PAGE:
Silence about Obama, Catholic vote

catholicvoter

Demography is destiny. For the most part, this apothegm has defined this year's Democratic presidential election results. It sure characterized last night's results in Indiana and North Carolina. As Christi Parsons and Mike Dorning, my old colleague at The Chicago Tribune, wrote,

Blacks, young people and college-educated voters overwhelmingly favored Obama, while white working-class voters, seniors and white women lined up decisively behind Clinton, a division in the Democratic Party that now appears impervious to gaffes, attacks and multimillion-dollar ad buys. The results followed each state's demographic makeup.

Yet one voting group has been a demographic outlier: Catholics. In several states, Catholics have flitted between Obama and Clinton. True, Catholics have been a constituency of Hillary Clinton's overall, but they have gone for Obama. As Eve Conant and Richard Wolffe of Newsweekpoint out,

Obama beat Hillary Clinton among Catholics in Louisiana and Virginia and tied her in Wisconsin. But in more recent primaries, Catholics have decisively turned away from him. In Ohio, exit polls showed that 65 percent backed Clinton. In Pennsylvania, Clinton won 70 percent of the Catholic vote.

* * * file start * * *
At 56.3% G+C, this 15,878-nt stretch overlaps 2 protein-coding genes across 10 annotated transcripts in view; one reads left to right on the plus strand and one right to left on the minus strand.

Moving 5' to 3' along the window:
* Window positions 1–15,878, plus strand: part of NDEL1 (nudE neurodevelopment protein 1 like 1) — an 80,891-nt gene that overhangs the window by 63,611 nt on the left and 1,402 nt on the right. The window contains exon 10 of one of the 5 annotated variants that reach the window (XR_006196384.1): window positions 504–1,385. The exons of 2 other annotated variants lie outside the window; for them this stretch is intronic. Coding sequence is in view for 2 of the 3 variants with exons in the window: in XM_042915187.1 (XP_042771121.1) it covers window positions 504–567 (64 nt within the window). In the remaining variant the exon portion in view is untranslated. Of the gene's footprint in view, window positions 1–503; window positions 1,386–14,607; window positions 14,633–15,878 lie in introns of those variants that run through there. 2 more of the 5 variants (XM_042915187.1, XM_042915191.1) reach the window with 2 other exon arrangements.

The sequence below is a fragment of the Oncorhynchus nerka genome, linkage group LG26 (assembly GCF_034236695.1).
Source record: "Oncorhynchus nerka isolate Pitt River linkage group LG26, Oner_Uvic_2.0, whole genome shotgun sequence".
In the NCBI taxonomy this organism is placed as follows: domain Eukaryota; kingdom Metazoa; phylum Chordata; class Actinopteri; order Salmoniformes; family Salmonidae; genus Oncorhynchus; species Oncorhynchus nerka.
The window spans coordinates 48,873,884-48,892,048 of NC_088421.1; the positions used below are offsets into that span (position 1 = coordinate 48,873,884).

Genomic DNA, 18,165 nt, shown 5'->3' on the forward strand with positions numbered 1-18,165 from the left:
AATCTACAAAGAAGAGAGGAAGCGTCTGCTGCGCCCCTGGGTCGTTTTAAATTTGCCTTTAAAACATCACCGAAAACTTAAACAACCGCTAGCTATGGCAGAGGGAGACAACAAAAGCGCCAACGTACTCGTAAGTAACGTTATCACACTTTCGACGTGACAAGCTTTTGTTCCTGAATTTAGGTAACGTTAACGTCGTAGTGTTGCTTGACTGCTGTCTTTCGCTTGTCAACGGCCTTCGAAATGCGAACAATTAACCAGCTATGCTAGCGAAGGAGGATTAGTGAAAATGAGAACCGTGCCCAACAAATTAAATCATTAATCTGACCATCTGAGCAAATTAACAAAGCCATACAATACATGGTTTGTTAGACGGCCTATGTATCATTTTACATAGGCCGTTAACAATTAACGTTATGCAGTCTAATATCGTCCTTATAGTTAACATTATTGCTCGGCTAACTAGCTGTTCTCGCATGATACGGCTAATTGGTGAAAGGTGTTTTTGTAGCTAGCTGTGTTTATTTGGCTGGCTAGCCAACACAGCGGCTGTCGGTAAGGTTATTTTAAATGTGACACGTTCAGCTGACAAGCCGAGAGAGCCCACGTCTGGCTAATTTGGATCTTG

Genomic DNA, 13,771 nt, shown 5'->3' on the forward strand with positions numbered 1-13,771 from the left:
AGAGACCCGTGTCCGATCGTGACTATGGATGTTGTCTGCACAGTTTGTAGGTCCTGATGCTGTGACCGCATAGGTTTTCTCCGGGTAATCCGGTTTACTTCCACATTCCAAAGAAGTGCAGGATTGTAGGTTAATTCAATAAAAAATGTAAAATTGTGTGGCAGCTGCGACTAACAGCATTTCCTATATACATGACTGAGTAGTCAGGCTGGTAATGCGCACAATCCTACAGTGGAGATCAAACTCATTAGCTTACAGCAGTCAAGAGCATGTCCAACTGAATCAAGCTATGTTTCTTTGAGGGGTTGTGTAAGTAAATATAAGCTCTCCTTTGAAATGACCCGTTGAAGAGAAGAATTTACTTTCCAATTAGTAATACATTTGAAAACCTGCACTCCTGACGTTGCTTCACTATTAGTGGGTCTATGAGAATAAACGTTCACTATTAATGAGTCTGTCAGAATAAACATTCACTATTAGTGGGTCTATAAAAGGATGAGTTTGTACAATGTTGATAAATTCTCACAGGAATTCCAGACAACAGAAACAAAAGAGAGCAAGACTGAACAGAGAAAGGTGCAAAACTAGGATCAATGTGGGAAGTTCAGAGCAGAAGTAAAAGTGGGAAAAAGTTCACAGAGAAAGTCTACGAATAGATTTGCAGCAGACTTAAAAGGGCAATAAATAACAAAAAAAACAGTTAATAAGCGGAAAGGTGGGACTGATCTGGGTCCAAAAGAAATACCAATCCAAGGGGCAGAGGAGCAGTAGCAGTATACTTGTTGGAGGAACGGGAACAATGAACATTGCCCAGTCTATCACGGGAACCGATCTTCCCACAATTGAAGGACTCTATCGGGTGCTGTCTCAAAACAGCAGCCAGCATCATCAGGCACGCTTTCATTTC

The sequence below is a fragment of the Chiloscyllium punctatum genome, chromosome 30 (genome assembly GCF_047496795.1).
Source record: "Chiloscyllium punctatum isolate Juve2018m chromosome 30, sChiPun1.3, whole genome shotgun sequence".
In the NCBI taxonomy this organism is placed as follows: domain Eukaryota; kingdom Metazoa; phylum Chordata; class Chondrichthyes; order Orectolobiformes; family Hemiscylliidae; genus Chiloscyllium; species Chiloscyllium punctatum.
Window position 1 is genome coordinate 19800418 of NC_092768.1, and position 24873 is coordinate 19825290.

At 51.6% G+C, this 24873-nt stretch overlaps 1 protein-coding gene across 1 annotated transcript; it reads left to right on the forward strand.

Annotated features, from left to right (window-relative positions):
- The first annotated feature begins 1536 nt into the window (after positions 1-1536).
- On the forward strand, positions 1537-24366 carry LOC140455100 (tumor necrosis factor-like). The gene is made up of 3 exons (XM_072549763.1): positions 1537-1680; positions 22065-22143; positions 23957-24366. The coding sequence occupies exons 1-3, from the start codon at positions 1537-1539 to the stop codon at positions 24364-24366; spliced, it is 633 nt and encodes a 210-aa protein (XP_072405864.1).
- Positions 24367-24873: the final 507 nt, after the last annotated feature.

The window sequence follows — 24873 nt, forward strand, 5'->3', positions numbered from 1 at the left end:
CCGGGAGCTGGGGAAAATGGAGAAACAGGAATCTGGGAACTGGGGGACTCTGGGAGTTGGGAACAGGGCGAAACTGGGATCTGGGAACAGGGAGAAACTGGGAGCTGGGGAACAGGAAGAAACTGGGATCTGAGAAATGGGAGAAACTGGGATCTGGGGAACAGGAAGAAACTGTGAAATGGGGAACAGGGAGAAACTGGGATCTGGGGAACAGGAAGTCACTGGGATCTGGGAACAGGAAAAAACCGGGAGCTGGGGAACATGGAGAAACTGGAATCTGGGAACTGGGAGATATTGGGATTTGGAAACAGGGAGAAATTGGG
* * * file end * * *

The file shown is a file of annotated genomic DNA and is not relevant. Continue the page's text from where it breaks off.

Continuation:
What's going on here? "The short answer is, I don't know," says [former Rep. Tim] Roemer, who has spent hours quizzing Catholics at rallies and town-hall meetings. One possibility: Obama's ties to the Rev. Jeremiah Wright Jr. Roemer says that, like other voters, the Catholics he meets mostly want to talk about what the candidate will do about the economy, gas prices and the mess in Iraq.

In search of an answer to the question, I scoured stories from the nation's major newspapers. Here is what I found: nothing. The Washington Post had nothing on the Catholic vote, let alone the religious vote. The New York Times had nothing. The Tribune had nothing. You know what a whole lot of nothing adds up to, right?

Maybe reporters think that they wrote too many stories about the Catholic vote in Pennsylvania, but that excuse is weak. Almost one-fifth of Indiana were Catholic.

I just think that the absence of coverage about Catholic voters is unjustified. I mean, Democratic operatives refer to Catholic voters, as the Tribune noted:

"Senator Clinton continues to run very strongly among people who are likely to be the swing voters in the November election--among moderate-income voters, blue collar voters, non-college educated voters, seniors, Catholics--and we think the results last night strengthen the case that she will be the strongest candidate for the Democratic Party in November," [Geoff] Garin said.

With MSM reporters ignoring this angle, I refer readers to Dan Gilgoff's Web site at Beliefnet. Here is a man doing reporting about the Catholic vote.

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